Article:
So what does this mean? Suppose that I buy a Bitcoin on day 1 and it is worth $7. On day 5, I use that same Bitcoin to buy a cup of coffee. That Bitcoin is now worth $10. As a result, I have a capital gain of $3. The coffee shop has an income of $10. It seems like a lot of work for a
simple cup of joe, right? As a practical matter, the IRS may not know about Bitcoin transactions unless one of the parties involved issues a Form 1099 reporting the transaction. With the anonymity of the Bitcoin system, it is unclear how the IRS would enforce the reporting and taxability of virtual currency transactions. However, as practitioners, it is wise to advise clients that all income is required to be reported on a tax return, regardless of whether the recipient receives a Form 1099 or other similar IRS reporting form.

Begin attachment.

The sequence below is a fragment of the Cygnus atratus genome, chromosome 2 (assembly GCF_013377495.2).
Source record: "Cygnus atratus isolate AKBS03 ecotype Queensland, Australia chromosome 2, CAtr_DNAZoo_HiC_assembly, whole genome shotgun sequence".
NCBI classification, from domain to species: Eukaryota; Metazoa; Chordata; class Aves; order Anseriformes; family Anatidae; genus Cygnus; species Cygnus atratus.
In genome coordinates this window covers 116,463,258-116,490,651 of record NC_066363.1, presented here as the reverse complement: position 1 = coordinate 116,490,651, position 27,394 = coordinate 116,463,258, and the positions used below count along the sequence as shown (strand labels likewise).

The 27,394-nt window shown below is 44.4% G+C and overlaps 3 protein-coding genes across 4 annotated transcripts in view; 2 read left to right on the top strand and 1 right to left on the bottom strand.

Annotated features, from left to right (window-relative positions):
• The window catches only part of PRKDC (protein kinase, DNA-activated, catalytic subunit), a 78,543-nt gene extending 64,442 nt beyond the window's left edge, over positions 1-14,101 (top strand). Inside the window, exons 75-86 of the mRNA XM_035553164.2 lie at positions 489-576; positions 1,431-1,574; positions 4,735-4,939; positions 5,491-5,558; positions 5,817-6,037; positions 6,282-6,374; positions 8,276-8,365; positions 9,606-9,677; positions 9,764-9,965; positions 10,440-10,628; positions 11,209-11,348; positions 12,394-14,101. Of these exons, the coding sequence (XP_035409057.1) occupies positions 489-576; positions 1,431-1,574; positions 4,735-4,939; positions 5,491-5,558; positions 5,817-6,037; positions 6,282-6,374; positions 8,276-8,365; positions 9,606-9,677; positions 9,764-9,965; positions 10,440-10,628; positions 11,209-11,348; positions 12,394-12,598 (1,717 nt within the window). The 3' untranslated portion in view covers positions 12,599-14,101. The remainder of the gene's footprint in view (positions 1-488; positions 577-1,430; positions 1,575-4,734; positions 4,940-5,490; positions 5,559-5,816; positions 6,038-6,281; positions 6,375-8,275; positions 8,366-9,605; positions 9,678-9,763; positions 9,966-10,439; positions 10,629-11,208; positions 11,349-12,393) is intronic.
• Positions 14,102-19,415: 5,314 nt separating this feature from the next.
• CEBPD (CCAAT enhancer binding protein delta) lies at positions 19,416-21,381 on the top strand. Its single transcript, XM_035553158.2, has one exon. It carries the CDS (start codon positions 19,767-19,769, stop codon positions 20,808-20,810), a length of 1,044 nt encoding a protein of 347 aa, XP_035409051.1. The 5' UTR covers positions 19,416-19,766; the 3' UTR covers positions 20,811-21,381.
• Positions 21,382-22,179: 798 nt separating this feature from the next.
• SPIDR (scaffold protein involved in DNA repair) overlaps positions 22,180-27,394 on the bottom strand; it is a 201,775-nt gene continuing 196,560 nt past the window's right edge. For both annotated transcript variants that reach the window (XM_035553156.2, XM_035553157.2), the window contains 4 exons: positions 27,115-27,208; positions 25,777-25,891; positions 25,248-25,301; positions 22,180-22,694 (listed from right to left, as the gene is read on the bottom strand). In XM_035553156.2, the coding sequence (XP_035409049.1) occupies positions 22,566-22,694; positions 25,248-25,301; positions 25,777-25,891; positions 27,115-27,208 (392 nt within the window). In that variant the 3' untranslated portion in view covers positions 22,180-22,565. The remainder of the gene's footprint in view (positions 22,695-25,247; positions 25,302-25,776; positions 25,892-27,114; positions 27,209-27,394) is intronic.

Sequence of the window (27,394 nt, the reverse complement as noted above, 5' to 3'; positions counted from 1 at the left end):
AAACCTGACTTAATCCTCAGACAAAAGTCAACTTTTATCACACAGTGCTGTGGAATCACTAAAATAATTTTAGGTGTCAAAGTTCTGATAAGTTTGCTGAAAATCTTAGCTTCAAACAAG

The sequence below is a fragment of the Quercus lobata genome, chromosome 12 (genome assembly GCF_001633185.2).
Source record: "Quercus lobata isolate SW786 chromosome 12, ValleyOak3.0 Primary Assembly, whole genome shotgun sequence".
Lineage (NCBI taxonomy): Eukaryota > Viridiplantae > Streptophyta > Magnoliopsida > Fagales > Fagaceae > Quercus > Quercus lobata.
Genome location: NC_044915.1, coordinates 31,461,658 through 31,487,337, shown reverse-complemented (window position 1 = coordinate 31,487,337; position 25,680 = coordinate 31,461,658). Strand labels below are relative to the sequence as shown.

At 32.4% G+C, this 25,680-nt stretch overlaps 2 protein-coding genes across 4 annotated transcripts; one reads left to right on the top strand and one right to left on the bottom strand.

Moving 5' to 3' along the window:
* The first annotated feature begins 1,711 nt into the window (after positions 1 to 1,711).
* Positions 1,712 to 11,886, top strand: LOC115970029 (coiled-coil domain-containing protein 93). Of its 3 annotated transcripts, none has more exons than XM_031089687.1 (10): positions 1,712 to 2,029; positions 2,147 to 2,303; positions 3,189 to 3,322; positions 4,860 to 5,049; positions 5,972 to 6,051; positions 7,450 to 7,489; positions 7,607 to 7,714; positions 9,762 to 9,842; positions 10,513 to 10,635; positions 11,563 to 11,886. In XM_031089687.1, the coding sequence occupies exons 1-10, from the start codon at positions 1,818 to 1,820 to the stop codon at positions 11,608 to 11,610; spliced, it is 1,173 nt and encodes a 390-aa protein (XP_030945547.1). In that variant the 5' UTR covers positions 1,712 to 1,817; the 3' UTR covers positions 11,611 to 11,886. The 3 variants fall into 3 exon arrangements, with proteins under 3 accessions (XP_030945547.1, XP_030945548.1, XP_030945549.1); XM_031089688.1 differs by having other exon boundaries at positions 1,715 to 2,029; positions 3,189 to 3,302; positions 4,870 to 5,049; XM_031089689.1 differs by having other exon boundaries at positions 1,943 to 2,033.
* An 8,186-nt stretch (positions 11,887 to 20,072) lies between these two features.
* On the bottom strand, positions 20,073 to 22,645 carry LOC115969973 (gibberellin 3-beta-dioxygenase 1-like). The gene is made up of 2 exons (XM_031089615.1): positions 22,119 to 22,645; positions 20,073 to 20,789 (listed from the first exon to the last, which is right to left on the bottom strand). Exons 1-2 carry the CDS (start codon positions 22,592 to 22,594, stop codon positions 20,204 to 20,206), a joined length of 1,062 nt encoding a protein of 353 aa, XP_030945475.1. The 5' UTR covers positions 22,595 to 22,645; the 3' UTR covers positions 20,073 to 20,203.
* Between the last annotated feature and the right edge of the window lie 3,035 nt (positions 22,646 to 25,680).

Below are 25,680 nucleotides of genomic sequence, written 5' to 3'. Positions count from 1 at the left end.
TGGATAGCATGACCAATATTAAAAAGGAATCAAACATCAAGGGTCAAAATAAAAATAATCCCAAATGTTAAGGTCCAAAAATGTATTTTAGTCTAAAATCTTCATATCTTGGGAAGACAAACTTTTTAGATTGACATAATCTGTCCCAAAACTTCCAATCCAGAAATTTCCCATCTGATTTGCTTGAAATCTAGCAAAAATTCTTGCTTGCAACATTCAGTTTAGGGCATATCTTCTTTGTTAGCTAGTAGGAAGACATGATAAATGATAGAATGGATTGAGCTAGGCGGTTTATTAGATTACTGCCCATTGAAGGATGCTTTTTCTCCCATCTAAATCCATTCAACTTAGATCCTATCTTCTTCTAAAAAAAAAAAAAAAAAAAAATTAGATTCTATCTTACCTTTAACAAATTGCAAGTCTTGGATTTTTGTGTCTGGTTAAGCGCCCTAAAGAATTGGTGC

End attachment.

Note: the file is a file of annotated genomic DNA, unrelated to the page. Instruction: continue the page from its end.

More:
What effect the new rules will have on the popularity of the Bitcoin remains to be seen. “The implications this decision will have on the Bitcoin ecosystem are far-reaching, and will be burdensome for both individual users of Bitcoins, Bitcoin-focused business and for the general adoption of virtual currencies,” said Charles Allen, chief executive officer of BitcoinShop Inc., an online marketplace. Others, however, believe that the new ruling gives the Bitcoin system a legitimacy that it didn’t have before. Ajay Vinze, associate dean at Arizona State University’s business school, believes that the ruling “puts Bitcoin on a track to becoming a true financial asset.”
Money Laundering and Other Criminal Implications of Bitcoin Virtual currency has had far-reaching implications in criminal law. Because of their anonymity, bitcoins are increasingly
used for money laundering, firearm purchases, and drug transactions. Certain websites, known as “bit laundry” sites, allow users to exchange dirty Bitcoins for clean Bitcoins. The clean bitcoins are then exchanged for currency and deposited into federally regulated banking establishments.